Monday, March 14, 2011
Basso - “I’m not afraid of Contador or Schleck”
Ivan bassoIvan Basso (Liquigas-Cannondale) has started 2011 in an entirely different way to 2010. Last season he barely registered a result before arriving at the Giro d’Italia, which he won; this year he has already won a race and is poised to finish on the podium of Tirreno-Adriatico. He currently sits third in the standings, just 12 seconds behind race leader Cadel Evans (BMC Racing) with just the final 9.3km time trial to come.
The difference for Basso this season is his demeanour, as he told Italian newspaper La Repubblica.
“I needed to win and I was stressed out for an entire season,” he said, “but after the victory in the Giro I spent a quiet winter and now I feel very good.
"Well, basically I've only done two races,” Basso explained, “I raced in Argentina just to train, I won in [the GP] Lugano, a one-day race, and this is the first stage race that I’ve done with any effort. Moreover, when you’re a leader you have a duty not to disappoint the fans; at 33, and with my experience, you can’t come to the races and do not play the role of protagonist."
Having won his second Giro, Basso is leaving his home tour to teammate Vincenzo Nibali, and will instead try to win his first Tour de France.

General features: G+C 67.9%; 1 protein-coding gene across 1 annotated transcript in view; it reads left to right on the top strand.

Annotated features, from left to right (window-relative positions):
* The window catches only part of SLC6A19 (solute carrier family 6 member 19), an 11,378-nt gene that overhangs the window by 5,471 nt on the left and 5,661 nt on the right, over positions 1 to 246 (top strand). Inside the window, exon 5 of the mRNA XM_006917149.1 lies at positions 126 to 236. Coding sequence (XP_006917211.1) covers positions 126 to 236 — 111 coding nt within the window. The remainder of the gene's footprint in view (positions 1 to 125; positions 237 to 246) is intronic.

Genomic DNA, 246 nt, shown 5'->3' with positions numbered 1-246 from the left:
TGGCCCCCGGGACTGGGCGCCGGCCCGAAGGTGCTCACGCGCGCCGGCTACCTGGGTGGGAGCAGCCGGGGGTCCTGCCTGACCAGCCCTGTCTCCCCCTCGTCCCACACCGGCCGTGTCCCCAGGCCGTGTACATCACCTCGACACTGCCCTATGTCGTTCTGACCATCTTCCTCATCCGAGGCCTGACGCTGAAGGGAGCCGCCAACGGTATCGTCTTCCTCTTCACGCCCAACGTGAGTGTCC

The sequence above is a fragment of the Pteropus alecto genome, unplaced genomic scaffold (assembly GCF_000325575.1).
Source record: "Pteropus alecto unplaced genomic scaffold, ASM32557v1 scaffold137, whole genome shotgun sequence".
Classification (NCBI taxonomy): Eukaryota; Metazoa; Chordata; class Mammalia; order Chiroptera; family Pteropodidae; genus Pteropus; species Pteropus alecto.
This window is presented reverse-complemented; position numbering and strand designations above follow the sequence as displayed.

“It 's not the goal of the season but of my career,” he explained, “I’m working mainly for that. First I’m doing a couple of classics like La Flèche [Wallonne] and Liège[-Bastogne-Liège], but the goal remains that.
"But it is the most important race in the world and I feel like I’m very close."
In terms of his opponents, Basso feels that he has no one to fear; as someone who has served a suspension for doping himself, he doesn’t want to comment on the specifics of the case of 2010 winner Alberto Contador.
“Alberto is a friend,” he said. “Personally I have always had a good relationship with him. I won’t go into the details of his story, but I think the best Basso should not be afraid of anyone; neither of Contador, or Andy Schleck, neither [Samuel] Sanchez nor any for them. My goal is to get there in the best condition."
On the subject of his age, Basso is a little defensive, and he will by no means be the oldest pretender to the yellow jersey this July. He maintains that his enthusiasm for the sport, that he has held since his return from suspension, is more important.
“I do not feel old at 33, if that's what you mean,” he said in reply to a direct question on the subject. “If I don’t win I can try again. And if I win for me is the same. When you come across routes that are not suited to your characteristics such as the steep hills of le Marche and discover that you still have the desire to suffer at the front with the best, it means you are still intact and undamaged; at least in my head.
“Honestly: I still wanted to race and train as like kid, this counts in cycling, not your age."
Aside from himself, Basso sees the immediate future bright for his countrymen, with young Italians ready to move to the top in virtually every side of the sport.
"Italian cycling is good and should do very well,” he said. “We have youngsters like Oss for the classics, sprinters like Viviani. For stage races, it takes time, because before emerging at certain levels you must develop slowly and build strength and quality brick by brick. But I shouldn’t be pessimistic, Italian cycling has nothing to envy other nations for."